Psychoanalyst

Healing
Developmental
Trauma

​How Early Trauma Affects Self-Regulation, Self-Image, and the Capacity for Relationship

Developmental trauma is the result of ongoing injurious parenting that is beyond a child’s control. Naturally open-hearted, innocent children are unprepared for physical abuse, emotional betrayal, and relational neglect. In addition, traumatizing families seldom teach their children the skills to cope with the roller coaster of their painful emotions, confused thoughts, and dysregulated physiology, leaving them unprepared for the challenges of adult life.

Adults who grew up in misattuned or hostile family environments often do not realize that their struggle with anxiety, lack of confidence, shame, self-hatred, depression, anger, violent behavior, and difficulties in relationships are the outcome of the physical and emotional trauma sustained within the family ― what is referred to as developmental trauma.

Healing Developmental Trauma demystifies the seemingly endless number of emotional and cognitive problems that result from developmental trauma

Current research in affective and interpersonal neuroscience shows that emotional and cognitive distress in childhood can shift the trajectory of brain development and undermine the stability of the nervous and endocrine systems. It is now known that emotional and relational trauma force survival adaptations in children’s brain circuitry that predispose them to hypervigilance, mistrust, and isolation as adults. This greatly differs from the brain development of children who grow up in families that provide safety, security, and support.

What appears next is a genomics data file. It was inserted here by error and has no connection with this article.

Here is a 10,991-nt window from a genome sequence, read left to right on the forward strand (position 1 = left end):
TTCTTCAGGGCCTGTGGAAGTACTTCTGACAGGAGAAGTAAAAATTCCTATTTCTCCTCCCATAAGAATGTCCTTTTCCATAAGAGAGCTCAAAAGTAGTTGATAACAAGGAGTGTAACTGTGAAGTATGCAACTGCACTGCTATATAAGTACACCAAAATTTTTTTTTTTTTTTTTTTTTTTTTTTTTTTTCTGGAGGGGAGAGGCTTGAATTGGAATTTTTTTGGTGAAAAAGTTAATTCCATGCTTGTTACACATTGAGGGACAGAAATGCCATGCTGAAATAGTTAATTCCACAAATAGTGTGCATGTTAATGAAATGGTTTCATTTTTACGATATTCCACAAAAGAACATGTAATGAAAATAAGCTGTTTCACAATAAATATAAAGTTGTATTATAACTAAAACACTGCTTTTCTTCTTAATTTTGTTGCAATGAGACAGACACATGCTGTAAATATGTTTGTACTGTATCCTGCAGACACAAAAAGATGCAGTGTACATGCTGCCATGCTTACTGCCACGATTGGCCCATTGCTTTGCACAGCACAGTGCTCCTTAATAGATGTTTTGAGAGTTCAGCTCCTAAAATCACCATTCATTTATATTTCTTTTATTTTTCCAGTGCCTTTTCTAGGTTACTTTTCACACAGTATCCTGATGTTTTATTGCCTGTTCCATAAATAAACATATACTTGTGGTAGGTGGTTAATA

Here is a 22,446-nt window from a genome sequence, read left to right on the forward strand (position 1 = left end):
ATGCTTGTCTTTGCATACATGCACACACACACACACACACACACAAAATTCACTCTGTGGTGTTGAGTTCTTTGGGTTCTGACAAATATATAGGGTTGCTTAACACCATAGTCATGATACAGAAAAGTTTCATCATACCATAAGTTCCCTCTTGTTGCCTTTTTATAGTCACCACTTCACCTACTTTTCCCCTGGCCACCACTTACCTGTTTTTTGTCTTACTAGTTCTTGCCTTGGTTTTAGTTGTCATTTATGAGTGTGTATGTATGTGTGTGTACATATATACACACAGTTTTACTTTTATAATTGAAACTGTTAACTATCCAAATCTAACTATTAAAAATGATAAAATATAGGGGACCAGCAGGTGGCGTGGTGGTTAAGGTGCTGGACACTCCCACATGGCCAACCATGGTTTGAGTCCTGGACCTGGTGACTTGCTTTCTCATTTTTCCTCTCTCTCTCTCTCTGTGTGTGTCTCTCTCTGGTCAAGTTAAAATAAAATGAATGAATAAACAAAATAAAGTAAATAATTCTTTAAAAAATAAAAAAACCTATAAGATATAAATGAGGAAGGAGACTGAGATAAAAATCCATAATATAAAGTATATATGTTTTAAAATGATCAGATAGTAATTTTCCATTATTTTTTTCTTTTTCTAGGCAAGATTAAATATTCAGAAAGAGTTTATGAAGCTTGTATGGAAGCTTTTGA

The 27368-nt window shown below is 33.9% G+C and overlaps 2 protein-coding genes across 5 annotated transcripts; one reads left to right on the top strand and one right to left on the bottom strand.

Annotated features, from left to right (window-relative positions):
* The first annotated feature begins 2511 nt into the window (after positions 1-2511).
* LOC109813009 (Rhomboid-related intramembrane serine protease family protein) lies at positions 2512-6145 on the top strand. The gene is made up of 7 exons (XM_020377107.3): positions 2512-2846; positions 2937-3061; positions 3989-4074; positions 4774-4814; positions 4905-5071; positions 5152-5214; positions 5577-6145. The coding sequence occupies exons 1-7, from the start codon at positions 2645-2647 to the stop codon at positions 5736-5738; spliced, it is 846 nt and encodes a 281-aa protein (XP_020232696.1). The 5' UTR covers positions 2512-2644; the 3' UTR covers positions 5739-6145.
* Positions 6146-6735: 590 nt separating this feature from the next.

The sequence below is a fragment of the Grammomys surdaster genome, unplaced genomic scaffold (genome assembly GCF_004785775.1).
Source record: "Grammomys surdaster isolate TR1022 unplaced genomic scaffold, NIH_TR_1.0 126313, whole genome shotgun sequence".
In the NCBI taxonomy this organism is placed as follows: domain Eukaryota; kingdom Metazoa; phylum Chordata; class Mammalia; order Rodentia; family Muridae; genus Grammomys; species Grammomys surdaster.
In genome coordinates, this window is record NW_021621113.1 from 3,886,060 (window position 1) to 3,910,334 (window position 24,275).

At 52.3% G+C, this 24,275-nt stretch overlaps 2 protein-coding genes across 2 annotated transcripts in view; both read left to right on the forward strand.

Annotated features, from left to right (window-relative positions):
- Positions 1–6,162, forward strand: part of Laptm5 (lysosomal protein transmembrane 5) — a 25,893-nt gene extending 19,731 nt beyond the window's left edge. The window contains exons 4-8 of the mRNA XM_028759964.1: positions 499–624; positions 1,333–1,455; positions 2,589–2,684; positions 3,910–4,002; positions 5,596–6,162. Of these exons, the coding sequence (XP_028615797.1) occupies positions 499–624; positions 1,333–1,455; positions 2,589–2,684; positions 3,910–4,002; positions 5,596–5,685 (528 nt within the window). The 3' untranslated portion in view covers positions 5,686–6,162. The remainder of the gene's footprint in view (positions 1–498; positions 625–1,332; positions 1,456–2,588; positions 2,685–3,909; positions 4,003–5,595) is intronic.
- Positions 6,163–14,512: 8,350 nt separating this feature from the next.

NeuroAffective Touch® and NARM™ show how surviving the distress of growing up in a dysfunctional family says a lot about a person’s strength and resilience. Some childhood struggles teach coping survival skills that serve a person well in adult life. However, without realizing it, some individuals develop adaptive behavior patterns that work against their success. Healing Developmental Trauma identifies these dysfunctional patterns by showing how what happens at each stage of development can impair the capacity to connect with self and others and in turn negatively interfere in adult relationship and life choices.

Developmental trauma disrupts normal identity formation because it forces children to focus on survival skills.  In survival mode, fear and vigilance take over the resources ordinarily allocated to normal development. Traumatized children adjust their behavior by preparing for the worst. They survive by becoming mistrustful of other human beings and hyper-alert to cues of emotional and relational danger.